D.I.Y. Star Curtain

Swade White

Member
Hello ControlBooth, I have been having growing interest in the look that a star curtain produces and I want to make one for our theater (because I have pretty much no budget to buy one). I think the best option would be to hang it from a batten that is as far upstage as I can get it and just fly it in during a scene change. How would one go about making one of these?

The dimensions would need to be roughly 10 ft x 30 ft and the depth doesn't really matter a whole lot. For the illuminator, I would prefer to go with a Martin RUSH FiberSource 1 because of the DMX control and the twinkle effect. I would probably have to buy 2 of these units because of the number of fiber lines being run at a time. For the material that it is hung with, I'm thinking a sheet of black fabric with a bar running along the bottom to keep it nice and tight. I really have no idea what I should be looking for in fiber optic cabling so I need some help there also. I know I probably forgot some details but thanks for everyone's help!
 

TNasty

Active Member
It's interesting that you mention this, my school's theatre company just rented one for Jesus Christ Superstar about a month ago.

I'm not entirely sure that fiber optics is the best way to go, since you'd probably have some tight bends, and then some kinks down the line. The one we just worked with just used a bunch of LED's of the "Cool Frosty White" variety, which went to a DMX decoder.

You could pick up some light gauge wire in bulk (paired or unpaired would work), get a load of LED's to go with it, and some heatshrink tubing to cover up the leads and stripped sections of wire. Not sure where you'd get your cloth from, perhaps Jo-Ann's, just be prepared to do a lot of sewing. You could easily drive this with an RGB DMX decoder, and just set groups of LEDs to different connections on the decoder. Just remember that typically RGB works by using a common connection for power going into the LED's, and then each channel is controlled by restricting the flow out of the LED on that specific channel.
 

Van

CBMod
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Premium Member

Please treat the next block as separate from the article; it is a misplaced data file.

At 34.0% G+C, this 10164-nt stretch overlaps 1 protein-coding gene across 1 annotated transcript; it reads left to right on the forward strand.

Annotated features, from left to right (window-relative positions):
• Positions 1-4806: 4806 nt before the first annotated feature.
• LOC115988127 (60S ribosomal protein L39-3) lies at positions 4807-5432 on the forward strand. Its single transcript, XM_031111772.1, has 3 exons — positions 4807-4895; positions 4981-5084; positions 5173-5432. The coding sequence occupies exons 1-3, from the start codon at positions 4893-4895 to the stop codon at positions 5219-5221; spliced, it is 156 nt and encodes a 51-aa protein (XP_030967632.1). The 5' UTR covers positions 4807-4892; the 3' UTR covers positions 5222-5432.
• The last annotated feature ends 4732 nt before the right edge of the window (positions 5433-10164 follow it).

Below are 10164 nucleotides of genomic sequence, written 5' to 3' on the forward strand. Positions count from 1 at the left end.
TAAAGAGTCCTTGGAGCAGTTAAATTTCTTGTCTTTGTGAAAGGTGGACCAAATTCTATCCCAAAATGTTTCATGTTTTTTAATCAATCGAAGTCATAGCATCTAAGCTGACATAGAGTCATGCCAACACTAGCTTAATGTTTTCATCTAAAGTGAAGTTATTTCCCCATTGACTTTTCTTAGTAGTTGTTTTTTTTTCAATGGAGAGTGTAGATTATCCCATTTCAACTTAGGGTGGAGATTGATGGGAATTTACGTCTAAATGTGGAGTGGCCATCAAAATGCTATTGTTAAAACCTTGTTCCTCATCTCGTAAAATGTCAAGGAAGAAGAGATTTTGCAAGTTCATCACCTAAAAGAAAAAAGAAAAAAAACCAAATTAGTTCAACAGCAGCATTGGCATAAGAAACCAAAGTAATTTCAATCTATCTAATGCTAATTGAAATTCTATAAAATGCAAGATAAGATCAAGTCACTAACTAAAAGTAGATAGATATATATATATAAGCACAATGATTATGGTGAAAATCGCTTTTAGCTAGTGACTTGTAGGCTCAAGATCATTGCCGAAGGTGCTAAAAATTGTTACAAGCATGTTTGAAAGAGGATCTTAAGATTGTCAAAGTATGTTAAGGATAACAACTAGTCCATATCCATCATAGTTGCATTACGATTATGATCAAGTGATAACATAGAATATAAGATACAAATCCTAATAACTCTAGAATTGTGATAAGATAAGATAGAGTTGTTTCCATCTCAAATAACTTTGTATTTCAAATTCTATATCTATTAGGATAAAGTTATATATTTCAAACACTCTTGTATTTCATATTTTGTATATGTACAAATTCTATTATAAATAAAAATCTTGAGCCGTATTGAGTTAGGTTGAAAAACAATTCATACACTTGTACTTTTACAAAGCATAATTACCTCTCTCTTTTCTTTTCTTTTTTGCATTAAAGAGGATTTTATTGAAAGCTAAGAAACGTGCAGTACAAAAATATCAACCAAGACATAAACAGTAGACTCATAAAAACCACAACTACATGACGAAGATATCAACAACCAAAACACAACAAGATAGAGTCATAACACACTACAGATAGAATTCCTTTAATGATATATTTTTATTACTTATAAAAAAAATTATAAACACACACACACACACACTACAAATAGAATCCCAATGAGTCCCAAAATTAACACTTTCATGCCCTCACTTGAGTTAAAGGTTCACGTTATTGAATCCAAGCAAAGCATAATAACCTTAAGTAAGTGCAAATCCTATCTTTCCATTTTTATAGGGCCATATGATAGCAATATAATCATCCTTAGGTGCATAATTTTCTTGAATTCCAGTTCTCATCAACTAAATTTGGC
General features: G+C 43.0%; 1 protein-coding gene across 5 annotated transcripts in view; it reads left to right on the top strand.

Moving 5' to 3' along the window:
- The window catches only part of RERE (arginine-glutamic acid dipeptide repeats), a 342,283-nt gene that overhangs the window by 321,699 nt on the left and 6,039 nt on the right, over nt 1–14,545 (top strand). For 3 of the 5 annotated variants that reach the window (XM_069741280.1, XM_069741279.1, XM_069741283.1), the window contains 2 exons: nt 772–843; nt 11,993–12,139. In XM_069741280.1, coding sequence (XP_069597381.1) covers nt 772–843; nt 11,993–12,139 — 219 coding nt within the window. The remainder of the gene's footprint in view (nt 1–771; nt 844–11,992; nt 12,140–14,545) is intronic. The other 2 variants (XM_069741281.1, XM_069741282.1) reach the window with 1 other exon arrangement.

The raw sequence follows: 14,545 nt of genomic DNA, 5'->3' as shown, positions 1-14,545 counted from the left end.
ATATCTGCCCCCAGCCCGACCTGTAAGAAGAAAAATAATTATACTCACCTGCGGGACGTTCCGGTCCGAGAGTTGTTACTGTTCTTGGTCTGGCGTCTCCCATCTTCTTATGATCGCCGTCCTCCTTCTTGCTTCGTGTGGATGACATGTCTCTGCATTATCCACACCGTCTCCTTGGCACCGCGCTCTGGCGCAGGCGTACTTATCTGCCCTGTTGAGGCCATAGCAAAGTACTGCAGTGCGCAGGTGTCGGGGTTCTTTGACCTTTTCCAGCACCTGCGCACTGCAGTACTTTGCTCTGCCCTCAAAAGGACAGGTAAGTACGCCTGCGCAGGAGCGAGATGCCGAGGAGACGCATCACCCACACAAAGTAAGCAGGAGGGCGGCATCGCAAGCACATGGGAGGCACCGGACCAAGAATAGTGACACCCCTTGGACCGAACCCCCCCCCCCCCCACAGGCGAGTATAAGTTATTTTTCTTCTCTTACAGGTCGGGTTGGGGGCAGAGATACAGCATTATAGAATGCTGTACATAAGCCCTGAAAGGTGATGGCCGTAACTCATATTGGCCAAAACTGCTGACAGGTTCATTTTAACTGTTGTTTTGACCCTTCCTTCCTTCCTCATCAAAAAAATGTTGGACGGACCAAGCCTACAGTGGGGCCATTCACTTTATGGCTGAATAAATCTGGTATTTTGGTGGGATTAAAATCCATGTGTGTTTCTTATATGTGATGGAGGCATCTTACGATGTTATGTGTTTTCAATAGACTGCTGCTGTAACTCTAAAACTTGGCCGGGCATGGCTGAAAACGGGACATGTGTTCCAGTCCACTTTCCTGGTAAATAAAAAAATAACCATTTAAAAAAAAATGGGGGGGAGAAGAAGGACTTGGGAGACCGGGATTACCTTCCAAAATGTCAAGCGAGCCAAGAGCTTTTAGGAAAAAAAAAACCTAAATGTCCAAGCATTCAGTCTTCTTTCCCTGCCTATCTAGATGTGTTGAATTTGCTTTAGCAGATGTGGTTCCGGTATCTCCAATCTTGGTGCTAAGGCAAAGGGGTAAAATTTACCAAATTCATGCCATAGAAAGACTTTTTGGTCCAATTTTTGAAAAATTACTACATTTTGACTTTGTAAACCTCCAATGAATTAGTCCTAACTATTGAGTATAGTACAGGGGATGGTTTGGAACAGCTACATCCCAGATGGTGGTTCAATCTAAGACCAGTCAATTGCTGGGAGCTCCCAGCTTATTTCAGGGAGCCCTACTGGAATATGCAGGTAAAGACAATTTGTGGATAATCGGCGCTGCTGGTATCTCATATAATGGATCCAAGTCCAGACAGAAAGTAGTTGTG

Fiber optics is the way to go for a star drop imho. LED's work wonder when working large scale with a minimum 40' distance. Fiber optics allow you to simply piece the fabric with the fiber, touch the fiber with a soldering iron and you're done.
I've built several. I haven't used the particular illuminator you suggested, mine have been low budget using fiber illuminators intended for commercial use that I found on Ebay. ( the twinkle and multi-color effect are really cool.)
Using a 16oz or lighter Commando is a great way to go. I done several where we've built the curtain, run the fibers and sewn them to the face fabric then covered the fibers with either a sewn on liner of lightweight black muslin or a velcro'ed on liner of the same. having a line on the back makes it much easier to take down and store, then re-install.
For fiber, you want "end illuminating" not side lighting style. as far as different qualities they will all have a rating of loss over a given run, this is very handy for calculating how many illuminators you need and how bright they need to be.
I will say that the process is SO much simpler today than when you had to rely on illuminators with MR16's in them I pulled many a melted together bundle out of the collectors of those things.
 

TNasty

Active Member
@Van You've got a good point, I think I missed the
roughly 10 ft x 30 ft
which does make the fiber route seem more viable.

Also, a big determining factor would be how the curtain is brought on to stage. The one we rented worked just like a regular curtain that split and folded out that had velcro to hold it together while it was closed. If you're doing a side or drop/lift entry where the curtain wouldn't fold, then fiber would be the better option.

Just my IT department work has hardwired me to think that fiber optics are just really fragile and aren't resilient enough for active use.
 

Van

CBMod
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Premium Member
@Van You've got a good point, I think I missed the which does make the fiber route seem more viable.

Also, a big determining factor would be how the curtain is brought on to stage. The one we rented worked just like a regular curtain that split and folded out that had velcro to hold it together while it was closed. If you're doing a side or drop/lift entry where the curtain wouldn't fold, then fiber would be the better option.

Just my IT department work has hardwired me to think that fiber optics are just really fragile and aren't resilient enough for active use.
Yeah, the fiber used for stage and commercial lighting purposes is not the same as fiber used for IT purposes.
 

Van

CBMod
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Premium Member
Oh, and I am NOT advocating the importation of cheap crap but if you are in a theatre on a budget you should REALLY spend time on Ebay looking at off-brand offerings. Will these units perform with the same long term stability as a unit from Rosco or a reputable name-brand company? No. but they sure will get you through a show when you have three weeks till opening, your budget is spent, and the Designer and Director tell you, " Oh, I want a star drop completely surrounding the outside of the set.. like a false pro."

http://www.ebay.com/itm/DMX-16W-RGB...341570?hash=item3d23e6ed02:g:ucEAAOSwIgNXwA6C
 

TNasty

Active Member